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Department of Public Information . News and Media Division . New York

5 June 2007

The following is a near-verbatim transcript of today’s noon briefing by Marie Okabe, Deputy Spokesperson for the Secretary-General.

Good afternoon.

**Statement on 1967 Arab-Israeli War

I have a statement attributable to the spokesperson for the Secretary-General on the fortieth anniversary of the 1967 Arab-Israeli War:

On this day, the Secretary-General remembers the men, women and children who have been killed or had their lives shattered by the tragedies of conflict in the Middle East, particularly the Palestinians who continue to live under an occupation that has lasted 40 years. The United Nations remains committed to bringing assistance to those who suffer, and to working tirelessly for a just, lasting and comprehensive peace in the region in accordance with international law and the resolutions of the Security Council.

As the fortieth anniversary of the 1967 Arab-Israeli war reminds us, statehood for Palestinians, security for Israelis and peace in the region cannot be achieved by force. An end to the occupation and a political solution to the conflict is the only way forward –- for Israelis, Palestinians, Syrians, Lebanese and the wider region. This will only be achieved through negotiations to bring about an end to the occupation, on the basis of the principle of land for peace, as envisaged in Security Council resolutions 242 (1967) and 338 (1973).

The High Commissioner for Human Rights, Louise Arbour, also has a statement to mark the fortieth anniversary of the war, saying that, in the long-standing search for a solution, human rights have for too long taken a back seat. “It need not and must not be so,” she says.

We have that statement, as well as others marking the occasion, upstairs in the Spokesperson’s office.

**Under-Secretary-General to Africa

For those of you who might have missed this announcement quite late in the day yesterday:

The Secretary-General is dispatching his Under-Secretary-General for Political Affairs, B. Lynn Pascoe, to the Horn of Africa for consultations in and around the region focused largely on peace and stabilization in Somalia. Under-Secretary-General Pascoe is planning to visit several countries on the trip, beginning with Kenya. The final itinerary is still being determined.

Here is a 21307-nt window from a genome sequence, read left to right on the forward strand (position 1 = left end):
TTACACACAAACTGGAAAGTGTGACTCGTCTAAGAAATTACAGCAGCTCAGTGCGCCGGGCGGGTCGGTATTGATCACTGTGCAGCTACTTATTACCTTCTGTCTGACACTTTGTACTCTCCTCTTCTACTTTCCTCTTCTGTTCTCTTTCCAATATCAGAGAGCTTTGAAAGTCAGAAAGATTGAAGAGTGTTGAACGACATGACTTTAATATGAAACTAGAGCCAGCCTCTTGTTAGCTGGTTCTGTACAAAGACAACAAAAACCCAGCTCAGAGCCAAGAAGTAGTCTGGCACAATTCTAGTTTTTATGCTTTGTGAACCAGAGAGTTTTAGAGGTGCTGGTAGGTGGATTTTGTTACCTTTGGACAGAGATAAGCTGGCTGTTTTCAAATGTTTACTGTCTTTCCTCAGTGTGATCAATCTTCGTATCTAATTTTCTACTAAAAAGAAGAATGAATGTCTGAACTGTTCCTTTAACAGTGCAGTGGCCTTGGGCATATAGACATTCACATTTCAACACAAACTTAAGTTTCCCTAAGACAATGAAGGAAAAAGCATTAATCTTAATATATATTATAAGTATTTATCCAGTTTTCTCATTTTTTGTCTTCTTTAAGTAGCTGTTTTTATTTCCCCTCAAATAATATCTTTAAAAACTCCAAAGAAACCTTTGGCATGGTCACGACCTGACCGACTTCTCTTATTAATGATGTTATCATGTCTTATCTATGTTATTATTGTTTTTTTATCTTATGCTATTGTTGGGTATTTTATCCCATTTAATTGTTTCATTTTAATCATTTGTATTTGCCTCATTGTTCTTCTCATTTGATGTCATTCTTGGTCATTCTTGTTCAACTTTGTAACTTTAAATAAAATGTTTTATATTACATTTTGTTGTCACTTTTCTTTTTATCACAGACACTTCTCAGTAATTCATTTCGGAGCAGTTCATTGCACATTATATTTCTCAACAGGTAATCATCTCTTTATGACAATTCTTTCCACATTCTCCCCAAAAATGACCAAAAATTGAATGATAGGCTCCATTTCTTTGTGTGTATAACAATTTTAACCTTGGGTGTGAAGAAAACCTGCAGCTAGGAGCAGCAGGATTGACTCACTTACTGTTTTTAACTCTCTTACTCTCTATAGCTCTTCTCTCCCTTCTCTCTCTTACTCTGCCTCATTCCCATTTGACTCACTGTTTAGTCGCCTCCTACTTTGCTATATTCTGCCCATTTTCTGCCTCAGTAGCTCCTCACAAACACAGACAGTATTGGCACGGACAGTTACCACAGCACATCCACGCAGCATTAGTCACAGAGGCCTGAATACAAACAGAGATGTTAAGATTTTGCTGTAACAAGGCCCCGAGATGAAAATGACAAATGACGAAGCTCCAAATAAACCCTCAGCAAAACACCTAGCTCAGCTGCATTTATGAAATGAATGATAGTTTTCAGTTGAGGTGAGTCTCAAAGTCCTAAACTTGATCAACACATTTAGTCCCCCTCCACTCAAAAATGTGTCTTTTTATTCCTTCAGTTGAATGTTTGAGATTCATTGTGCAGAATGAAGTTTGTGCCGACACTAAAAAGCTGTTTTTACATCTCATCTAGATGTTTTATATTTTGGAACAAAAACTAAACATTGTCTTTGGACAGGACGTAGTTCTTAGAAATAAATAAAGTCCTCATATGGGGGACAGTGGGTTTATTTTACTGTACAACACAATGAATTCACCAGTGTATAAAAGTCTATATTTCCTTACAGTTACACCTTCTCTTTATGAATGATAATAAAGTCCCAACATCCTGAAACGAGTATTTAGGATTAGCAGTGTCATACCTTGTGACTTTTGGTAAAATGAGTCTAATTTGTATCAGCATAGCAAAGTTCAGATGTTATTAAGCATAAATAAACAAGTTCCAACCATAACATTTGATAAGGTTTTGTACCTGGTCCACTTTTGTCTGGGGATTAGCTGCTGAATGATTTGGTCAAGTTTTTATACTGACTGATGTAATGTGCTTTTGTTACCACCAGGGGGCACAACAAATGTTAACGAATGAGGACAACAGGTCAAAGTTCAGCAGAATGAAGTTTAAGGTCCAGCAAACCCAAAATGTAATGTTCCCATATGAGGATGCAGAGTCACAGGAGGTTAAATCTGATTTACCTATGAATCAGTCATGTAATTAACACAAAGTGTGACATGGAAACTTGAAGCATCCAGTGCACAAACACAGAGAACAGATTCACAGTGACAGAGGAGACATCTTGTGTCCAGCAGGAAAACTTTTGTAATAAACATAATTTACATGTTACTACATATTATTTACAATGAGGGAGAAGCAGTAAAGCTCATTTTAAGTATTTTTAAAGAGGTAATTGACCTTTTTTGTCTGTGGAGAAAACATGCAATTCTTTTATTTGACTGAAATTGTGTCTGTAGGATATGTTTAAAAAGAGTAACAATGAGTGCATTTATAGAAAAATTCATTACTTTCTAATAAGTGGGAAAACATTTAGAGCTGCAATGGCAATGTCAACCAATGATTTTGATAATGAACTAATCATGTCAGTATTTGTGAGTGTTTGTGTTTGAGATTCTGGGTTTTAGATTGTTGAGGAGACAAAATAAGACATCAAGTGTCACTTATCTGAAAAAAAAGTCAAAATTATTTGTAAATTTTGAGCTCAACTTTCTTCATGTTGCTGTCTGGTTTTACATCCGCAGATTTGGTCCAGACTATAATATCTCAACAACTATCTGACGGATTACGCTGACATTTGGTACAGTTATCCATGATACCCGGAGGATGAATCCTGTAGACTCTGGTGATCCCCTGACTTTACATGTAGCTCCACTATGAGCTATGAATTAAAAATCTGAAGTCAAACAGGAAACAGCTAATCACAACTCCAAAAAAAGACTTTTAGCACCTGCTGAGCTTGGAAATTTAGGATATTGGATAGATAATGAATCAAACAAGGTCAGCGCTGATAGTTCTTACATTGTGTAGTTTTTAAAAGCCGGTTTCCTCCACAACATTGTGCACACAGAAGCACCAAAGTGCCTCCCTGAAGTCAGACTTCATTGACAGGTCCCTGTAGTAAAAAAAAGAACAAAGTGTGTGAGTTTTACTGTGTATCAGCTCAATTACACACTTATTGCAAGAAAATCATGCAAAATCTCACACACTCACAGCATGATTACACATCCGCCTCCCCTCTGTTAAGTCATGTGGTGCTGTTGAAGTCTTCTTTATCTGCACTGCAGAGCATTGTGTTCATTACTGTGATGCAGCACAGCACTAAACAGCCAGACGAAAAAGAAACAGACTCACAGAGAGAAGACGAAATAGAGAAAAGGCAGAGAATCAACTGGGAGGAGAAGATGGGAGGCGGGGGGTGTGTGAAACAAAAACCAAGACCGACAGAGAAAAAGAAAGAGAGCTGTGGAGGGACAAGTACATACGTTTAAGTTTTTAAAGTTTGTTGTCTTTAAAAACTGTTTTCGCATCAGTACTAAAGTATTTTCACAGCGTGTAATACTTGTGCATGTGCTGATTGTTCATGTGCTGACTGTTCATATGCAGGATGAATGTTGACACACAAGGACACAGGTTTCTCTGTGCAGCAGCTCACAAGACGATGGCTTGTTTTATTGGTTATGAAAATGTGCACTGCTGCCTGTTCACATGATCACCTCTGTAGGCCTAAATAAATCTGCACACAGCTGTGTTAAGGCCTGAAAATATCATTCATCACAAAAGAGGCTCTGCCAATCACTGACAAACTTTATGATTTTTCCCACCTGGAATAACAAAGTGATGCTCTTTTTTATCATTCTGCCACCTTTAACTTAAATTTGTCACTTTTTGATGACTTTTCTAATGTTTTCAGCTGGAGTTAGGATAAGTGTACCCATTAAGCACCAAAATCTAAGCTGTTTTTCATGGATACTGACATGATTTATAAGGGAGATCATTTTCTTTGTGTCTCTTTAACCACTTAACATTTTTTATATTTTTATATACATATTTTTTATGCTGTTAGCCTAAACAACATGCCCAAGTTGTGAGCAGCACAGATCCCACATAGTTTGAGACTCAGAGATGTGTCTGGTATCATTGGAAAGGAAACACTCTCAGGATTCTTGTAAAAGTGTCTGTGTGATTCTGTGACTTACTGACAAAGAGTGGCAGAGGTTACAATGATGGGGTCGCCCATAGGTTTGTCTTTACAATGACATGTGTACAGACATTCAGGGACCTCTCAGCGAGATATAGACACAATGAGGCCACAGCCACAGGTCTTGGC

En route to the region, on Wednesday, that is, tomorrow, he will take part in a meeting in London of the International Contact Group on Somalia, to be attended by leaders of Somalia’s Transitional Federal Government, senior officials from the contact group’s member States, and the Secretary-General’s Special Representative for Somalia, François Lonseny Fall. Mr. Pascoe is scheduled to brief the Security Council upon his return, as the Security Council President mentioned to you yesterday. Mr. Pascoe will be leaving New York later today.

**Security Council

At United Nations headquarters today, there are no consultations or meetings of the Security Council scheduled.

**World Environment Day

Today is World Environment Day. In a message to mark the occasion, the Secretary-General expresses concern about greenhouse gas emissions and the dramatic climate changes they’re causing in the polar regions. But he also notes that the entire planet is threatened by rising sea levels, shrinking water supplies and desertification and food insecurity from changing weather patterns.

The head of the United Nations Environment Programme (UNEP), Achim Steiner, stressed that climate change is aggravating tensions over increasingly scarce natural resources. Today, the heads of more than 20 leading financial service companies –- all members of UNEP’s Finance Initiative –- called on the G-8 to back deep emission reduction targets when they meet in Germany later this week.

Meanwhile, several events are taking place here at headquarters to mark World Environment Day. As we speak, a thousand pairs of painted shoes are being displayed outside on the Plaza. They’ve been painted by students around the country to symbolize young people’s commitment to reducing their carbon footprint.

**Secretary-General in Spain

The Secretary-General is in Madrid, today, where he spoke to the staff of the World Tourism Organization. He told them about the importance of tourism as a means of bringing peoples together, and, noting that today is World Environment Day, he also drew attention to efforts to create a greener United Nations. We will make his remarks available as soon as we get them.

The Secretary-General and Mrs. Ban are to meet in a private dinner this evening with the King and Queen of Spain.

** Lebanon

Turning to Lebanon, the United Nations Relief and Works Agency for Palestine Refugees in the Near East, known as UNRWA, and the United Nations Children’s Fund (UNICEF) are supporting a programme in Lebanon in which eight school buses have been transporting about 1,000 Palestinian youths and teachers from the refugee camp in Beddawi to UNRWA schools in the Tripoli area, to help provide normalcy following the fighting in some Palestinian camps in northern Lebanon.

UNICEF and UNRWA are also closely monitoring the emergency in the Ain al-Hilweh Palestinian camp near Sidon, in southern Lebanon, where thousands of civilians are estimated to have fled recent fighting. There’s a press release upstairs with more details.

UNRWA, yesterday, called for $12.7 million to address the urgent needs of the thousands of Palestinians displaced by the fighting around Nahr el-Bared in the north, near the Beddawi camp. The money will be used for food assistance, non-food items and shelter over the coming 90 days.

**UNHCR - Iraq

On Iraq, the United Nations Refugee agency, the Office of the High Commissioner for Refugees (UNHCR) calls for increased international support, as the situation in Iraq continues to worsen.